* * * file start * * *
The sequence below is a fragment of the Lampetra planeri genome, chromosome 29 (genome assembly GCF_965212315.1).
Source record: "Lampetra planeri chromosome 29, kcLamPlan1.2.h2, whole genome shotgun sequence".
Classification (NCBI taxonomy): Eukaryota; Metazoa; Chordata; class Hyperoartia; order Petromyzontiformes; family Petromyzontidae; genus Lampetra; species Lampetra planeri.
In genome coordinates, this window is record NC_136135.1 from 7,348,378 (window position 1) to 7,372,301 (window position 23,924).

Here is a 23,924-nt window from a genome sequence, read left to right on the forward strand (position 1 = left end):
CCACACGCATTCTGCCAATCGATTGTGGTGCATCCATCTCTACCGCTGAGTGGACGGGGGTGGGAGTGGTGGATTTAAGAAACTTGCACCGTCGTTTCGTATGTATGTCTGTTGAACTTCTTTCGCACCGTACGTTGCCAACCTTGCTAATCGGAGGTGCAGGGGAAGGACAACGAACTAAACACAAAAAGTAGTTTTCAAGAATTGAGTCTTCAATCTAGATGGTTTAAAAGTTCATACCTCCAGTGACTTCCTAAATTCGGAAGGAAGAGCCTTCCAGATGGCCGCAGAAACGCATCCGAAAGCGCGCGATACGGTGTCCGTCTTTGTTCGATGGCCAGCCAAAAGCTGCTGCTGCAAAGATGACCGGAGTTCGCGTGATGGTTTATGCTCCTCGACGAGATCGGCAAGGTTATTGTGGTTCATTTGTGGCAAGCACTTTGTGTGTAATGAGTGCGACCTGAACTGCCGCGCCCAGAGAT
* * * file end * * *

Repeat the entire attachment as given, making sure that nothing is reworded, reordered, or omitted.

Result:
The sequence below is a fragment of the Lampetra planeri genome, chromosome 29 (genome assembly GCF_965212315.1).
Source record: "Lampetra planeri chromosome 29, kcLamPlan1.2.h2, whole genome shotgun sequence".
Classification (NCBI taxonomy): Eukaryota; Metazoa; Chordata; class Hyperoartia; order Petromyzontiformes; family Petromyzontidae; genus Lampetra; species Lampetra planeri.
In genome coordinates, this window is record NC_136135.1 from 7,348,378 (window position 1) to 7,372,301 (window position 23,924).

Here is a 23,924-nt window from a genome sequence, read left to right on the forward strand (position 1 = left end):
CCACACGCATTCTGCCAATCGATTGTGGTGCATCCATCTCTACCGCTGAGTGGACGGGGGTGGGAGTGGTGGATTTAAGAAACTTGCACCGTCGTTTCGTATGTATGTCTGTTGAACTTCTTTCGCACCGTACGTTGCCAACCTTGCTAATCGGAGGTGCAGGGGAAGGACAACGAACTAAACACAAAAAGTAGTTTTCAAGAATTGAGTCTTCAATCTAGATGGTTTAAAAGTTCATACCTCCAGTGACTTCCTAAATTCGGAAGGAAGAGCCTTCCAGATGGCCGCAGAAACGCATCCGAAAGCGCGCGATACGGTGTCCGTCTTTGTTCGATGGCCAGCCAAAAGCTGCTGCTGCAAAGATGACCGGAGTTCGCGTGATGGTTTATGCTCCTCGACGAGATCGGCAAGGTTATTGTGGTTCATTTGTGGCAAGCACTTTGTGTGTAATGAGTGCGACCTGAACTGCCGCGCCCAGAGAT